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Seabees Renovate Habitat for Endangered Birds.

Answering a request from Donna Stovall, manager of the Fish and Wildlife Service's national wildlife refuges on the Hawaiian island of O'ahu, a Navy team recently created some critical mudflat habitats for endangered water birds on the shores of historic Pearl Harbor. These West Loch mudflats are home to a number of Hawaiian waterbirds, including four endangered species and a variety of migratory waterbirds. The endangered waterbirds include the koloa or Hawaiian duck (Anas wyvilliana), the ae'o or Hawaiian stilt (Himantopus mexicanus knudseni), the `alae-ke'oke'o or Hawaiian coot (Fulica americana alai), and the `alae`ula or Hawaiian moorhen (Gallinula chloropus sandvicensis). While munitions are loaded or unloaded around the corner at the pier on the West Loch Naval Magazine, the birds safely go about their routine, protected from human interference by an Explosive Safety Quantity Distance Arc that limits land uses in the area.

The site is a 5-acre (2-hectare) pond within the Honouliuli Unit of the Pearl Harbor National Wildlife Refuge. This refuge was created as a mitigation measure to replace muddy habitat lost when Honolulu's "reef runway" was built. While the underlying land and water is owned by the Navy, the refuge is managed by the Fish and Wildlife Service. Over the years, the Honouliuli Unit has provided decreasing value to waterbirds because of the increasing growth of invasive plants and weeds. Service staff had attempted to create clear spaces by changing the water levels, however it wasn't enough to make the area suitable habitat for waterbirds. "Many of the mounds in the pond were too large and high to be affected by water level manipulations," said Donna Stovall. Additional work with heavy equipment was needed to create conditions favorable for certain plants, insects and other organisms that provide food for the birds.

In August 2000, Navy Construction Battalion Unit 413 (CBU-413), a Seabee unit, answered the Refuge Manager's request for help and at the same time benefitted from some real-life training. Two Seabee heavy equipment operators maneuvered a bulldozer and grader to sculpt the bottom of the pond. Putting their Navy engineering skills to work in this training exercise, EO2 Charles Stinson and EO1 Michael Bradley reshaped some of the mounds into islands, removed others, and constructed a drainage system according to a restoration plan designed by the refuge staff. In the end, the team had created critical mudflats for foraging, islands for stilt nesting, and channels to easily direct water to all parts of the pond.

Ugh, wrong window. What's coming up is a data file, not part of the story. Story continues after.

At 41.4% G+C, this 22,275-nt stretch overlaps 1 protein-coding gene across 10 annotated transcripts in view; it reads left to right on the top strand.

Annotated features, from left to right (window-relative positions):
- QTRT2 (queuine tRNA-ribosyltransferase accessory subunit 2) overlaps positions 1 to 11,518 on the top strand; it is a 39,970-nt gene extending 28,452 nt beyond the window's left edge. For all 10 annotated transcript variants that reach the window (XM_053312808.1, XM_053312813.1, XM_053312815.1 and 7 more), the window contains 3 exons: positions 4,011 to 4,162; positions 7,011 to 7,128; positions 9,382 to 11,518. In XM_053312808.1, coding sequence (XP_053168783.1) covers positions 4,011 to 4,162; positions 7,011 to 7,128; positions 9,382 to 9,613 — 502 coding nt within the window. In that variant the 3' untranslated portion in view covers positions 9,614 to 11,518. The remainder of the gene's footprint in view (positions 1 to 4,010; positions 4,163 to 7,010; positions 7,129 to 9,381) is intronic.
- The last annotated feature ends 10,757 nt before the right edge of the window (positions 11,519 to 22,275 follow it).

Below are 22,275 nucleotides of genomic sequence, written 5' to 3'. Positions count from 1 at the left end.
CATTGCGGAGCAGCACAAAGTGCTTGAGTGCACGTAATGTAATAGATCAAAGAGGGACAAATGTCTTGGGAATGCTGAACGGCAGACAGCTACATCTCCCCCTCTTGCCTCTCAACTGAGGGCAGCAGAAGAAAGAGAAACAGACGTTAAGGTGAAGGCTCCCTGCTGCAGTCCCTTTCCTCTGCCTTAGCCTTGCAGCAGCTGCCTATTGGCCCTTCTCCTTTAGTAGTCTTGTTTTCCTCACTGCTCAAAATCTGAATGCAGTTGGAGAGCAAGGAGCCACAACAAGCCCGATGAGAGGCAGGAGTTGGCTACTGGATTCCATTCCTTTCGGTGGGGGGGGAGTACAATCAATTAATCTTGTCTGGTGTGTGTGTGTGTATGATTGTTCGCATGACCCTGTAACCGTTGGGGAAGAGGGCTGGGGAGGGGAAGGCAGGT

This project was another demonstration of the Navy's strong partnership with the Service's national wildlife refuges in Pearl Harbor. For years, sailors and their families have volunteered numerous weekend hours creating new habitats, food sources, nesting and foraging areas, and clearing away vegetation and trash at the James Campbell and the Honolulu units of the Pearl Harbor Nation Wildlife Refuge Complex. These voluntary efforts now allow 5,000 third-graders and others who visit the refuges to get a closer look at the visiting and resident waterbirds, shorebirds, and waterfowl, improving public understanding of the contributions of Pearl Harbor to the island's ecosystem.

According to Stovall, "This joint venture once again demonstrates the strong partnership between the Navy in Hawaii and the Fish and Wildlife Service. Without the Navy's help, we would not have the additional acreage of habitat needed to support Hawaii's native birds as well as the migratory birds that visit each year."

Rebecca M. K. Hommon is the Regional Counsel for Navy Region Hawaii, and is based in Pearl Harbor, Hawaii. Donna Stovall is the manager of the Oahu National Wildlife Refuge Complex.
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Author:Hommon, Rebecca M. K.; Stovall, Donna
Publication:Endangered Species Bulletin
Article Type:Brief Article
Geographic Code:1USA
Date:Nov 1, 2000
Words:595
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